ENVIRONMENTAL INFLUENCES ON THE VAGAL CONTROL OF AIRWAYS

Project: Research project

Project Details

Description

Viral infections are known to exacerbate asthma in both adults and children. While a variety of mechanisms are likely to contribute to this effect, neural control of the airways is markedly abnormal in both humans and experimental animals with viral airway infections. Under normal circumstances, the release of acetylcholine from airway vagal fibers is limited by inhibitory M2 muscarinic receptors on the nerve endings. The negative feedback normally provided by these receptors is lost during viral infections. Viral infections can affect M2 receptors via both indirect (inflammatory cell-mediated) and direct (inflammatory cell-independent) mechanisms. Both mechanisms will be further investigated in this project. Specific aims of this project are: Specific aim #1: To determine the mechanisms of virus-induced inflammation of the airway nerves and its role in virus-induced M2 receptor dysfunction. We will investigate the role of interleukin-5, tachykinins, and the interaction of VCAM-1 and VLA-4 in both inflammation of the airway nerves and loss of M2 receptor function. Histology of the airway nerves and functional studies of the M2 receptor will be used as endpoints. Specific aim #2: To determine the effects of inflammatory cells and their products on M2 receptor expression and function. Supernatants from activated eosinophils will be added to airway parasympathetic nerves, and the effects on M2 receptor function (determined by measuring stimulated acetylcholine release) and expression will be measured. Interleukin-2 (a cytokine known to affect neurons), interferon-gamma (a product of CD8+ cells responding to viral infections), interleukin-5 (also produced by CD8+ cells in response to virus under certain circumstances), and interleukin-6 (produced by Schwann cells in response to injury; also with effects on neurons) will be tested for effects on similar endpoints. The effects of dexamethasone (which we have shown increases M2 receptor function in vivo), will also be determined. Specific aim #3: To determine the direct effects of viral infection on M2 receptor expression and function. Cultured nerve cells will be infected with parainfluenza virus and the effects on effects on M2 receptor function and expression will be measured. Because oxygen radicals can be important intermediates in virus-induced gene expression, we will study the effects of antioxidants on virus-induced changes in M2 receptor expression and function. The direct effects of neuraminidase on M2 receptor function will also be tested, as we have shown that viral neuraminidase decreases M2 receptor agonist affinity.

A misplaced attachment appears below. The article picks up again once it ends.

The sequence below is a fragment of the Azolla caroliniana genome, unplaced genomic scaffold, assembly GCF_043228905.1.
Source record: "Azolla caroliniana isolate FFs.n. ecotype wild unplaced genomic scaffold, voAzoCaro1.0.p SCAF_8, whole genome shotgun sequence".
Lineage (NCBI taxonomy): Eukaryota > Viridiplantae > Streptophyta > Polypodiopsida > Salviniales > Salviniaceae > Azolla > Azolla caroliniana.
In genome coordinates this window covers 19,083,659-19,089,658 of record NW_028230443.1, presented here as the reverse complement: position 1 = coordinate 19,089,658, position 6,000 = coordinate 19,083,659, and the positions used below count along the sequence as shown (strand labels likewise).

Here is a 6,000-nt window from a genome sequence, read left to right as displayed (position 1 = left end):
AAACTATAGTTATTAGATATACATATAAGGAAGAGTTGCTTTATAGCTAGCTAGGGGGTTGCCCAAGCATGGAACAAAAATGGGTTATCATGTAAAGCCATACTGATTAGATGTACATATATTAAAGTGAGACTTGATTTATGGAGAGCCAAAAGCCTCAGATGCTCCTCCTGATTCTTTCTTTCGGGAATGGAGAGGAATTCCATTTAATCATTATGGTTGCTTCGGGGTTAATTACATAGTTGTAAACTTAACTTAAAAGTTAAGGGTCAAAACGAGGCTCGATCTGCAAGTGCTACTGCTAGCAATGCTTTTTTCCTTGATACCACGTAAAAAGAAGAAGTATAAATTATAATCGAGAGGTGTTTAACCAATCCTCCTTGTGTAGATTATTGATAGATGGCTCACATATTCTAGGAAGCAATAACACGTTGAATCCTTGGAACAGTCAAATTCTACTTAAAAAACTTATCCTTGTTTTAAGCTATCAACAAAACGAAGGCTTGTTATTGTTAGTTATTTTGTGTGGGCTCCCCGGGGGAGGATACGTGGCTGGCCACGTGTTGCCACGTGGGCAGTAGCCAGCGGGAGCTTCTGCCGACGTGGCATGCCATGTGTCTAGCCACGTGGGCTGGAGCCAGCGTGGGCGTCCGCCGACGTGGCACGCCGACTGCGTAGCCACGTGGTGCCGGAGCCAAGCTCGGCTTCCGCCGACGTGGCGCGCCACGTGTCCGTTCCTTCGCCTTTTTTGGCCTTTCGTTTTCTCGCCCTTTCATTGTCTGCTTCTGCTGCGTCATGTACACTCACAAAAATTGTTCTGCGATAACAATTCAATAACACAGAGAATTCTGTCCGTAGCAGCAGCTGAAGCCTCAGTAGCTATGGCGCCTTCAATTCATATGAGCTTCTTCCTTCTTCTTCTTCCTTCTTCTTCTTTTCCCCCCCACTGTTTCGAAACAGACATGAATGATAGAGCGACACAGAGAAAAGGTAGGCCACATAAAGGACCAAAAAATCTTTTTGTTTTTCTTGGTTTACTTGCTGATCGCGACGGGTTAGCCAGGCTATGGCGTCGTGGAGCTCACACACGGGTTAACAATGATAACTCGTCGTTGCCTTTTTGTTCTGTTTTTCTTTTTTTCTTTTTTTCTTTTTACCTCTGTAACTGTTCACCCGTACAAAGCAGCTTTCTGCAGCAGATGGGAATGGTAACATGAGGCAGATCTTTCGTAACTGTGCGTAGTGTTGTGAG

StatusFinished
Effective start/end date12/20/966/30/07

Funding

  • National Institutes of Health: $277,000.00
  • National Institutes of Health: $248,512.00
  • National Institutes of Health: $271,292.00
  • National Institutes of Health: $302,000.00
  • National Institutes of Health: $327,000.00
  • National Institutes of Health
  • National Institutes of Health: $263,391.00
  • National Institutes of Health: $25,000.00
  • National Institutes of Health: $271,292.00
  • National Institutes of Health: $302,000.00

ASJC

  • Medicine(all)

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